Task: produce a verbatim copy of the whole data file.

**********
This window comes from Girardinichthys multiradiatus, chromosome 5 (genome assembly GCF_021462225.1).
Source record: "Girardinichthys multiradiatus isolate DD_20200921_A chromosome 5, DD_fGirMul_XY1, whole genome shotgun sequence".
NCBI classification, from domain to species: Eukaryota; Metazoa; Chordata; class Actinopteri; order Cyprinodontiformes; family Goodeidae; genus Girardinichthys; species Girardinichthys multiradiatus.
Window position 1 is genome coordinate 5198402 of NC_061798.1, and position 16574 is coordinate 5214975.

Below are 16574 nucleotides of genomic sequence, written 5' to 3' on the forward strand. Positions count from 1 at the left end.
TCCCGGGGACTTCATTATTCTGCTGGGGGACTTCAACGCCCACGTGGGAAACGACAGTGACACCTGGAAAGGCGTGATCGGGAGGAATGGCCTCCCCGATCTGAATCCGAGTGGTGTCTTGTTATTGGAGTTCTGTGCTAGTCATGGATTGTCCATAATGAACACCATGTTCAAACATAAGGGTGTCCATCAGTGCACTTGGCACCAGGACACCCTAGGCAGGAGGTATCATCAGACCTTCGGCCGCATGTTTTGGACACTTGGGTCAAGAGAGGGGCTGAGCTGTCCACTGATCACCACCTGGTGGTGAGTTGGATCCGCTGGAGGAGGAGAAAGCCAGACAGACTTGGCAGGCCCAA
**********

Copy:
This window comes from Girardinichthys multiradiatus, chromosome 5 (genome assembly GCF_021462225.1).
Source record: "Girardinichthys multiradiatus isolate DD_20200921_A chromosome 5, DD_fGirMul_XY1, whole genome shotgun sequence".
NCBI classification, from domain to species: Eukaryota; Metazoa; Chordata; class Actinopteri; order Cyprinodontiformes; family Goodeidae; genus Girardinichthys; species Girardinichthys multiradiatus.
Window position 1 is genome coordinate 5198402 of NC_061798.1, and position 16574 is coordinate 5214975.

Below are 16574 nucleotides of genomic sequence, written 5' to 3' on the forward strand. Positions count from 1 at the left end.
TCCCGGGGACTTCATTATTCTGCTGGGGGACTTCAACGCCCACGTGGGAAACGACAGTGACACCTGGAAAGGCGTGATCGGGAGGAATGGCCTCCCCGATCTGAATCCGAGTGGTGTCTTGTTATTGGAGTTCTGTGCTAGTCATGGATTGTCCATAATGAACACCATGTTCAAACATAAGGGTGTCCATCAGTGCACTTGGCACCAGGACACCCTAGGCAGGAGGTATCATCAGACCTTCGGCCGCATGTTTTGGACACTTGGGTCAAGAGAGGGGCTGAGCTGTCCACTGATCACCACCTGGTGGTGAGTTGGATCCGCTGGAGGAGGAGAAAGCCAGACAGACTTGGCAGGCCCAA